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The (Really) Big Picture

By Carrie Compton

Draped in brightly colored saris, Indian women lean over troughs of acid, submerging discarded circuit boards shipped from the United States and other developed countries. Without protective gear, these women, and sometimes children, work day after day dipping the boards into vats of acid-based solution that removes silver and gold components from the e-waste. This [...]

Fracking in Focus

By Susan Clarey

Half a world apart, Michael-Anne Myrvang ’13 and Dinah DeWald ’13 spent summer 2012 working toward the same goal: protecting the environment.
In New York City, DeWald signed on as an intern and activist with New Yorkers Against Fracking, an organization opposed to the controversial hydraulic fracturing technique used to extract petroleum and natural gas, including [...]

So Green are Our Students

By Carol Brévart-Demm

Look around the Swarthmore campus, and everywhere you’ll see evidence of student-initiated green activity. From the College’s oldest green student group Earthlust—founded in the 1990s and responsible in part for the College’s purchase of renewable energy—to the recent Parrish Beach organic lawn project, students have had their hands on the steering wheel in matters of sustainability, [...]

The Greater Green

By Sherri Kimmel

A year ago this fall, I stumbled around in the dusky light, making my way through trees neatly labeled. Paths crisscrossed, and I circled the campus trying to find the obscurely marked building where next day I would be interviewing for this job as magazine editor. I paused at the crest of Parrish Lawn and [...]

WEB EXCLUSIVE: Here Comes the Sun

By Carrie Compton

In November, Denver was named Colorado’s first solar-friendly community, thanks in part to the work of two Swarthmore alumnae.
“It was definitely Denver’s day in the sun,” says Jessica Scott ’00.
An even bigger surprise came earlier in the month when Scott and her collaborator of nearly a year, Rebecca Cantwell ’75, discovered their common Swarthmore roots [...]

Civic Connections Power Professor’s Work

By Carol Brévart-Demm

This year, as he did four years ago, Associate Professor of Political Science Ben Berger is teaching his students about the electoral process not only in class but also on the streets. “We’re doing voter registration, and students also have an option to work with campaigns of their choice—whether local, state, national, Republican, Democrat—or to [...]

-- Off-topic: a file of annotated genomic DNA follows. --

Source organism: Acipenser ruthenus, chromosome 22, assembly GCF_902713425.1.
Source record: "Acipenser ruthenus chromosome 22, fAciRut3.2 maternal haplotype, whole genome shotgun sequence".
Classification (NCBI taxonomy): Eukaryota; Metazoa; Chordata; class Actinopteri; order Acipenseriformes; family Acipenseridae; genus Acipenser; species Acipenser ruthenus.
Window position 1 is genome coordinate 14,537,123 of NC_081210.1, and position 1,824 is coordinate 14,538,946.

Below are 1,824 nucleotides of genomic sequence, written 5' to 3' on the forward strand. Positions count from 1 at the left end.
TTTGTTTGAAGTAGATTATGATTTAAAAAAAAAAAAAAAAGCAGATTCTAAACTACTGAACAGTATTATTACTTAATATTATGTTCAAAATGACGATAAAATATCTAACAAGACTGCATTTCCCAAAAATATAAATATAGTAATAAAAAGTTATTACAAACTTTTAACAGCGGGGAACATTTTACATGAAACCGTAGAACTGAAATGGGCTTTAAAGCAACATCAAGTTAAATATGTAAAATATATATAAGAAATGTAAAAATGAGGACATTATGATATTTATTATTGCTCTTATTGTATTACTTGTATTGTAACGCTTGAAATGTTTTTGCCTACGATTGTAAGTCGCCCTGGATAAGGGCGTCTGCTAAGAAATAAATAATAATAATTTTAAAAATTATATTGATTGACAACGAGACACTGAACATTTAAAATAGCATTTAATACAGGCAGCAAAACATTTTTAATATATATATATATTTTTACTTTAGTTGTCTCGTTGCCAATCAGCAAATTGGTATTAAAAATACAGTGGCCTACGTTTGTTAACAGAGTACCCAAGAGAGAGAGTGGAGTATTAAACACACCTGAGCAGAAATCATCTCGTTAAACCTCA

Open to Debate

By Paul Wachter ’97

Peter Berkowitz ’81, a senior fellow at Stanford University’s Hoover Institution, has accumulated advanced degrees with the frequency of a fashionista who must have the season’s new line. A master’s degree in philosophy from the Hebrew University of Jerusalem. A law degree from Yale. A Ph.D. in political science from Yale. It’s an intellectual’s resumé, [...]

The Right Kind of Economist

By Christopher Maier

Diana Furchtgott-Roth ’79 is the kind of person who savors opportunities to explain how economic theory affects the way we live our lives. “I prefer to translate economics into public policy” is how she puts it, her words coated in a polished English accent. And whether she’s talking about health care, green jobs, gender in [...]

Squaring Off: Student advocates contrast Romney’s and Obama’s different visions for America

By Carmen Smith-Estrada ’14 and Danielle Charette ’14

Why Obama is Still This Student’s Candidate
By Carmen Smith-Estrada ’14
During a campaign stop in Ohio this past March, a high-school student rose to ask presidential candidate Mitt Romney the question that looms for students across the nation: As president, how would he address increasing college tuition costs? Romney offered a characteristically vague response: “It would [...]

Getting Down to Cases

By Amy Stone ’64

Asking federal judges to select their most outstanding case may be a bit like asking parents to single out their favorite child. For Mary Murphy Schroeder ’62, H’06, the choice was obvious—the righting of wartime wrongs against one courageous Japanese American remains clearly “the case of a lifetime.”
Not so for Frank Easterbrook ’70, H’12. A [...]